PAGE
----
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It makes each individual feel as if they’re a part of something bigger. The same goes for any public speaking event. When an audience hears, “You’re all here because you care deeply about wildlife preservation,” it gives them a sense that they’re not just there to listen, but they’re there to connect with the like-minded people all around them.

2. Connect with their emotions

Speakers always try to get their audience emotionally involved in whatever topic they’re discussing. There are a variety of ways in which to do this, such as using statistics, stories, pictures or videos that really show the importance of the topic at hand.

For example, showing pictures of the aftermath of an accident related to drunk driving will certainly send a specific message to an audience of teenagers and young adults. While doing so might be emotionally nerve-racking to the crowd, it may be necessary to get your point across and engage them fully.

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3. Keep going back to the beginning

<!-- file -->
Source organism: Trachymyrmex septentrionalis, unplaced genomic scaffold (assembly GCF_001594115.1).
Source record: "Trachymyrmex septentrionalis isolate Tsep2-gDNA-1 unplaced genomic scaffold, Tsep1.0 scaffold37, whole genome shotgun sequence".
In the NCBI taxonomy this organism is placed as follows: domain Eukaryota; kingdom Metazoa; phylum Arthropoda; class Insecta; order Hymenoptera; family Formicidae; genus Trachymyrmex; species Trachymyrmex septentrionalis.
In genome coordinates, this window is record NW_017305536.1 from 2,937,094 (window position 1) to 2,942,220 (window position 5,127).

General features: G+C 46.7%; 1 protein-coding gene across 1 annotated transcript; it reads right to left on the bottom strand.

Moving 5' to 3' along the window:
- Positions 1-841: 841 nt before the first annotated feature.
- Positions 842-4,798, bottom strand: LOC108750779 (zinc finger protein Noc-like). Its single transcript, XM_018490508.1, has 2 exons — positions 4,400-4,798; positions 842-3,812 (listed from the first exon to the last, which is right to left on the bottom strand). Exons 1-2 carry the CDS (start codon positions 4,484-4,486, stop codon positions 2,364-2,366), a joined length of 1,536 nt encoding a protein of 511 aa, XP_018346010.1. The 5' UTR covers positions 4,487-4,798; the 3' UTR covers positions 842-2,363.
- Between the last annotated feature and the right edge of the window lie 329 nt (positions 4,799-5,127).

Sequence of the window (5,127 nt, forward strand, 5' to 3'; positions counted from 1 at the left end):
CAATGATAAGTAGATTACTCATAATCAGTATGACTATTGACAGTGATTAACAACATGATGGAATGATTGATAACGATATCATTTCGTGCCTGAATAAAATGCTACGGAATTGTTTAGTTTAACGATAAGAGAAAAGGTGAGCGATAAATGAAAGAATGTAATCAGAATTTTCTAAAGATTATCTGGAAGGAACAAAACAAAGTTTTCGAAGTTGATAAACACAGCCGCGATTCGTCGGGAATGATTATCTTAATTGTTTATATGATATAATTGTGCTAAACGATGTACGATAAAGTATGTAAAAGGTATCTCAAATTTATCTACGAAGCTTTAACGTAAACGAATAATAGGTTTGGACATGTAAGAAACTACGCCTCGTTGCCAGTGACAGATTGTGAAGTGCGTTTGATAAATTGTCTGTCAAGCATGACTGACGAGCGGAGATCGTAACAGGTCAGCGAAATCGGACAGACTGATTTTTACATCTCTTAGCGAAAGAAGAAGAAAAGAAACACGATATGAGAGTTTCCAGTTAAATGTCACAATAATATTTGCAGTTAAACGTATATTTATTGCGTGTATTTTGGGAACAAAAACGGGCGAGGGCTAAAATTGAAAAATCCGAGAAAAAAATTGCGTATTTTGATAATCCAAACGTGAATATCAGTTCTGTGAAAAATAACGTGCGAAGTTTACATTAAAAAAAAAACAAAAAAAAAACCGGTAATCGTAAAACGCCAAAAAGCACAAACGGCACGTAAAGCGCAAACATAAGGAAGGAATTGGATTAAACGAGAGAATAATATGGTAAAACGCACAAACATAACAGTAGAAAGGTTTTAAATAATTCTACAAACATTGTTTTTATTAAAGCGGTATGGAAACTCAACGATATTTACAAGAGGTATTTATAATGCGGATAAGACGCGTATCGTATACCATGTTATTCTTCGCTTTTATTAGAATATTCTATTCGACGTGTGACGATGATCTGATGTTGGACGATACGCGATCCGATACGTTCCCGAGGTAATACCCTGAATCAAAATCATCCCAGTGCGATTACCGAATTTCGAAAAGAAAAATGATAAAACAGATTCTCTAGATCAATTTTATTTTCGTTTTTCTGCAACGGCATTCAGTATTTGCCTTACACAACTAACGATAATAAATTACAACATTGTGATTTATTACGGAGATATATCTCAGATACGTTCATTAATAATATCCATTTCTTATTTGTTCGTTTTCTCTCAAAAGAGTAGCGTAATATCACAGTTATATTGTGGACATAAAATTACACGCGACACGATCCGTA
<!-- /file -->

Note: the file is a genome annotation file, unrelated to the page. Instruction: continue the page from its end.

Revisit your theme throughout your presentation. Although you should give your audience the credit they deserve and know that they can follow along, linking back to your initial thesis can act as a subconscious reminder of why what you’re currently telling them is important.

On the other hand, if you simply mention your theme or the point of your speech at the beginning and never mention it again, it gives your audience the impression that it’s not really that important.

4. Link to your audience’s motivation

After you’ve acknowledged your audience’s common interests in being present, discuss their motivation for being there. Be specific. Using the previous example, if your audience clearly cares about wildlife preservation, discuss what can be done to help save endangered species’ from extinction.